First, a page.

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setting goals for year

Checking In On Your New Year Resolutions

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Jun. 21 2019, Published 7:00 a.m. ET

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With June coming to a close, we are almost halfway through the year. At this point in the year, it’s a chance to pause and reflect on your year thus far. It is also a good time as ever to check-in on your goals or new year resolutions. 

Don’t be surprised if you find that you have dropped some of the new year’s resolutions you set in January. In fact, research shows that 80 percent of New Year’s resolutions fail by February. Have you stopped to consider how long your original habit took to form? Research suggests that it can take up to 66 days for a new habit to stick. While many people set out in the year with the best intentions, it’s hard to not fall back into your usual routine. Instead of beating yourself up about not sticking to your resolutions, use the halfway point of the year to celebrate what you have done and set new goals.

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making a list of accomplishments

Make A List Of Your Resolutions And Track Progress

Where do you have your resolutions stored? If the answer is, “In my head!”, then it might be time to create a document as a starting point. A written (or electronic) document will give you a place to keep your thoughts about where you are with your progress–whether it be a few weeks, months, or even years. Personally, I enjoy looking at my list and assigning myself a percentage toward a goal’s completion. For example, “By July, will I have completed 50 percent of my goal?” Tracking helps to determine if I should rethink a goal or keep at it. Perhaps more importantly, you might want to reconsider the practicality of your goal. If you are only at 15 percent of where you want to be, it may be an indicator that the timeframe you established was too short. When rethinking your goals, take inventory of other factors like work, health, access to resources, etc. 

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discussing goals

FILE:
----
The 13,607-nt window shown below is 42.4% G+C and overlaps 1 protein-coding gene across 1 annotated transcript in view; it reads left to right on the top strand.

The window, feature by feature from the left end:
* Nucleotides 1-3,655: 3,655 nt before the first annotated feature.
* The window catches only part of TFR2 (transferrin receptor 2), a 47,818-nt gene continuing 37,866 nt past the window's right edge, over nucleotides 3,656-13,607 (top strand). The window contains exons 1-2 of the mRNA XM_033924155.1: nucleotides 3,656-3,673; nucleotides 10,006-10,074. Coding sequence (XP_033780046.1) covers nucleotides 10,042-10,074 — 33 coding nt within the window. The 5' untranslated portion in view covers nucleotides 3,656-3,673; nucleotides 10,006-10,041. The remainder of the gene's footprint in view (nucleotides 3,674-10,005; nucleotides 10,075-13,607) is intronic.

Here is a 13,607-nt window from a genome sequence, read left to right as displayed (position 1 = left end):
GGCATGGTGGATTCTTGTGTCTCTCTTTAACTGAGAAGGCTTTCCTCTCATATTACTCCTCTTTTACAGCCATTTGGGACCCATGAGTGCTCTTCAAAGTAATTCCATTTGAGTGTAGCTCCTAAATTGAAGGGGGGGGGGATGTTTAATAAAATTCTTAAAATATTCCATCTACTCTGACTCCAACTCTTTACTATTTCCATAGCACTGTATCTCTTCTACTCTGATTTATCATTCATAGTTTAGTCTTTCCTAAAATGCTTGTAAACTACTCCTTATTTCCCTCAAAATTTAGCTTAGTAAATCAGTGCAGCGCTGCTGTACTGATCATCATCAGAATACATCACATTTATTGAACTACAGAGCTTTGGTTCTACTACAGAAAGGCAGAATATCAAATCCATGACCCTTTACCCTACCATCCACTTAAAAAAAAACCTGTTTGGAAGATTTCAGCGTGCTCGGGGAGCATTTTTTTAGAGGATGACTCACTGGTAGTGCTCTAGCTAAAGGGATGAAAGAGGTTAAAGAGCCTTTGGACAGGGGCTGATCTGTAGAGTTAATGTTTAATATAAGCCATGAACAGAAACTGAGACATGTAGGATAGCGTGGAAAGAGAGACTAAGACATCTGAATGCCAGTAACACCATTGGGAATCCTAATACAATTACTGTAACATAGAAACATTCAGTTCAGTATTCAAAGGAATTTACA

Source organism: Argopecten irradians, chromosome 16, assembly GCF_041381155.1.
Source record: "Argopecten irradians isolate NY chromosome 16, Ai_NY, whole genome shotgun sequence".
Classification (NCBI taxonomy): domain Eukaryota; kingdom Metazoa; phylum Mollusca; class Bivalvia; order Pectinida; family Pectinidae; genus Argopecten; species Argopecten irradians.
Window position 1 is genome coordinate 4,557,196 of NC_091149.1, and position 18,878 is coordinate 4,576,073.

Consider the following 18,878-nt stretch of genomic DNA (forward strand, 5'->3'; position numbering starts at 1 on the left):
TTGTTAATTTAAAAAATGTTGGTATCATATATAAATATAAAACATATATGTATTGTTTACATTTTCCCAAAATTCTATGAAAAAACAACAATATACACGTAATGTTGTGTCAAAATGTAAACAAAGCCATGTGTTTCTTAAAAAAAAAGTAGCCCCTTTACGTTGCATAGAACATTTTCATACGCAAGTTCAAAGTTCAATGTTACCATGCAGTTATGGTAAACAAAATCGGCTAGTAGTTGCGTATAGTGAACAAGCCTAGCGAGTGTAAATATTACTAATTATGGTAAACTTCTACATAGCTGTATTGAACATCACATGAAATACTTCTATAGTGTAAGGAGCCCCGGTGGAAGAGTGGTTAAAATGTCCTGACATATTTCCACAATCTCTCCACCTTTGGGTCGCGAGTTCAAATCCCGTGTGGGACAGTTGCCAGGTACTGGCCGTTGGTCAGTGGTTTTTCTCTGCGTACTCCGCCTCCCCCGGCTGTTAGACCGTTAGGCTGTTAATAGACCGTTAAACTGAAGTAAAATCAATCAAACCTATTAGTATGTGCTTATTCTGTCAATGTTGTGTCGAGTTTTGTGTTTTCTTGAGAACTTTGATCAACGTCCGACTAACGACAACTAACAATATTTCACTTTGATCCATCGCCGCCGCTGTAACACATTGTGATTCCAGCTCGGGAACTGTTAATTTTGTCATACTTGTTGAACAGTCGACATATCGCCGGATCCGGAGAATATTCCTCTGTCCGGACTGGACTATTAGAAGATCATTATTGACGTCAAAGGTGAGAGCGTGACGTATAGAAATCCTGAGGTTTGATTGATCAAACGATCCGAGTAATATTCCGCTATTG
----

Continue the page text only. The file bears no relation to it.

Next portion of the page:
Reflect Back And Celebrate What You’ve Accomplished

If you haven’t accomplished any resolutions, it may seem daunting to start now. Instead of being hard on yourself, start with a list of things you are proud of from the year so far. Think about the times you felt fulfilled, successful, or when you helped someone else. Take a moment to celebrate all of those moments. Then, see if any trends emerge from the things you accomplished. Could you use these accomplishments as themes for new goals you set for yourself? Reflecting back on moments that made you proud is a great way to figure out what is important to you, and what you can resolve to do more of in the future. After all, 20 percent into your goal is still far better than the zero you were at in January.

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 Be Specific When Creating New Goals

Instead of setting goals like “lose weight” or “sleep more”, be specific with what you want to accomplish. This will help you actually measure the success of the resolutions you make. Many people rely on the SMART model to measure their resolutions: making them Specific, Measurable, Achievable, Relevant and Time Bound. You can measure your goals this way using data instead of assumptions. This provides opportunities to celebrate small wins along the way, versus waiting for a goal to be “complete” that doesn’t really have an end date.

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Find Accountability Buddies

Trying to accomplish incredible feats like learning Latin or other tasks such as learning a new recipe each month can be communal. Research shows that you have a 65% chance of completing a task if you let someone know to hold you accountable. I personally like to set aside time each month to talk with my accountability buddy to ensure we are supporting each other in whatever way works best; bonus points if you can knock out a goal together.

Set dates for the rest of the year for when you want to check in on how you are doing with your resolutions. Think about all the things you want to experience by the end of 2019 and use that as motivation to keep heading toward your goals. You still have six months left in the year, now is the perfect time to make things happen.

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kimberly blight
By: Kim Blight

Kimberly Blight is a writer based in Chicago. A mother of one, she is on a mission to improve the re-onboarding experience for parents when they return to work from leave. She currently works as a Program Manager at Sprout Social and also helps to lead their New Parent Program and Women's group.

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